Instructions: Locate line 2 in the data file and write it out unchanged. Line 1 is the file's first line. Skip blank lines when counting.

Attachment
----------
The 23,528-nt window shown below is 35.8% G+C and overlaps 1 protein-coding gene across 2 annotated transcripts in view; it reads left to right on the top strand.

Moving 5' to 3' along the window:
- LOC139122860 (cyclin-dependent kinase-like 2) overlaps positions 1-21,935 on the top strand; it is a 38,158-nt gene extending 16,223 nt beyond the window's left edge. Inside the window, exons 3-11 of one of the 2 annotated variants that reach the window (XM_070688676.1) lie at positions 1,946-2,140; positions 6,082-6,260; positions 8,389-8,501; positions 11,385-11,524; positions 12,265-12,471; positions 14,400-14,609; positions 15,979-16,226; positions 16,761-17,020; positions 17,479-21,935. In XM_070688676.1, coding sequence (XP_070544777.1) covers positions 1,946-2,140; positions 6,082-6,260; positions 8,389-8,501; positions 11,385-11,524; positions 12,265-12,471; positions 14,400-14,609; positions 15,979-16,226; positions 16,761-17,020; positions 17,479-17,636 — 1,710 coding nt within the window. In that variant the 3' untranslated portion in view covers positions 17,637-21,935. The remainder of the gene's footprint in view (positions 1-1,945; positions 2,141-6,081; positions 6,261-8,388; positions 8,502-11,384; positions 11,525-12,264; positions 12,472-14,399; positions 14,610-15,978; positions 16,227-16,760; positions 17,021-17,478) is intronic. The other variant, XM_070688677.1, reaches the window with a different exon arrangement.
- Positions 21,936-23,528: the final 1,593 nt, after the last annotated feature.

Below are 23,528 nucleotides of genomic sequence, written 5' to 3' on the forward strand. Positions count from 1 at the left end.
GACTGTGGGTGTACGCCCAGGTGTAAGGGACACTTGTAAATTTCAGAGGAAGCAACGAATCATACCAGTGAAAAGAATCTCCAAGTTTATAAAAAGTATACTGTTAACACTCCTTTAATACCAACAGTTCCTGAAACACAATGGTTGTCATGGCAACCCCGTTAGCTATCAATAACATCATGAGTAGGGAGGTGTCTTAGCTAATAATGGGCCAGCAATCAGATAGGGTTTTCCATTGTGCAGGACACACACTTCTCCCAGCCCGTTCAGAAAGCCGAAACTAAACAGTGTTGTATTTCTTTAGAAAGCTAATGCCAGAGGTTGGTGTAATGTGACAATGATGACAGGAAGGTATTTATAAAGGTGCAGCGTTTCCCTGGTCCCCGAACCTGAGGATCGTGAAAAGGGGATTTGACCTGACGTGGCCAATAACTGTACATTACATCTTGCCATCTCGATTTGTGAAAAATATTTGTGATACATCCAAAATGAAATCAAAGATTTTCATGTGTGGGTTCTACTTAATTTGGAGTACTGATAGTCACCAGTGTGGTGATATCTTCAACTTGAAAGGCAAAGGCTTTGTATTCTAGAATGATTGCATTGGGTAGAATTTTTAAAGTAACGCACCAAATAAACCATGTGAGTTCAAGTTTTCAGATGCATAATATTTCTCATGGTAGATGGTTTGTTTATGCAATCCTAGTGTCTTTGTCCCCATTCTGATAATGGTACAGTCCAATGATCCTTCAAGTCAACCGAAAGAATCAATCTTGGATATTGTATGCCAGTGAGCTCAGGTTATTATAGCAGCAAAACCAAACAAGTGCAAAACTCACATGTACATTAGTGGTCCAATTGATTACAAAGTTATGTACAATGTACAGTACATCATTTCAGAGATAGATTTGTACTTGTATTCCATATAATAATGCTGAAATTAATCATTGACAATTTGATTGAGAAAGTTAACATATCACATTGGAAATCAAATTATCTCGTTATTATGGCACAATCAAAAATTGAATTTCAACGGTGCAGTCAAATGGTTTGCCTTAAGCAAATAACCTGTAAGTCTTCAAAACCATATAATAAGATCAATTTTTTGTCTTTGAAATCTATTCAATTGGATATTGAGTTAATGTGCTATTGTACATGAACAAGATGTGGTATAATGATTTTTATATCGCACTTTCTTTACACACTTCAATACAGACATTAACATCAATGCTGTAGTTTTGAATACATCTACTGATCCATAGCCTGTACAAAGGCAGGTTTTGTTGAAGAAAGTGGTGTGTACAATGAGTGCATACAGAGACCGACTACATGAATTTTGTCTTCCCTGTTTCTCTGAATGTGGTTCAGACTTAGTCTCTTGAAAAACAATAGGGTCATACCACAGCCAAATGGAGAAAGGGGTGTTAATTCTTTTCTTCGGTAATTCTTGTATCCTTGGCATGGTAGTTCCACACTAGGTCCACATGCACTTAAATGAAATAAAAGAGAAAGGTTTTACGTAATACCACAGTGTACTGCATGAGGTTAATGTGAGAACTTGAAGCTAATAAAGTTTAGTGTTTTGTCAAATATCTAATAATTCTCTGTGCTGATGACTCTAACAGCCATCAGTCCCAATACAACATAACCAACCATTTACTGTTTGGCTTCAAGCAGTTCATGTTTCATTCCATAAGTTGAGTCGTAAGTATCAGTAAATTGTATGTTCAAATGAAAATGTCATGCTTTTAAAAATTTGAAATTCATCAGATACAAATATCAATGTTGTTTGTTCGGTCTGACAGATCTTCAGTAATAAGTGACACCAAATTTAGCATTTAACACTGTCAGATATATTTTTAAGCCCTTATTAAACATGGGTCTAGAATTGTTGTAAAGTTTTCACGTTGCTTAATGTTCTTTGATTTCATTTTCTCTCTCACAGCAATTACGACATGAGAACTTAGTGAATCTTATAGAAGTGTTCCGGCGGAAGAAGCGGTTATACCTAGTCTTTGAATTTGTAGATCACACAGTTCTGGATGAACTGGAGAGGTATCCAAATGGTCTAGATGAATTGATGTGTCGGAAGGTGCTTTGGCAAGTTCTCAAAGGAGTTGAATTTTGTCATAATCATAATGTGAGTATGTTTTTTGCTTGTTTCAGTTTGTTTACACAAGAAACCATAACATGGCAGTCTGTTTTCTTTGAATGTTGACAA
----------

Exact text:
Moving 5' to 3' along the window: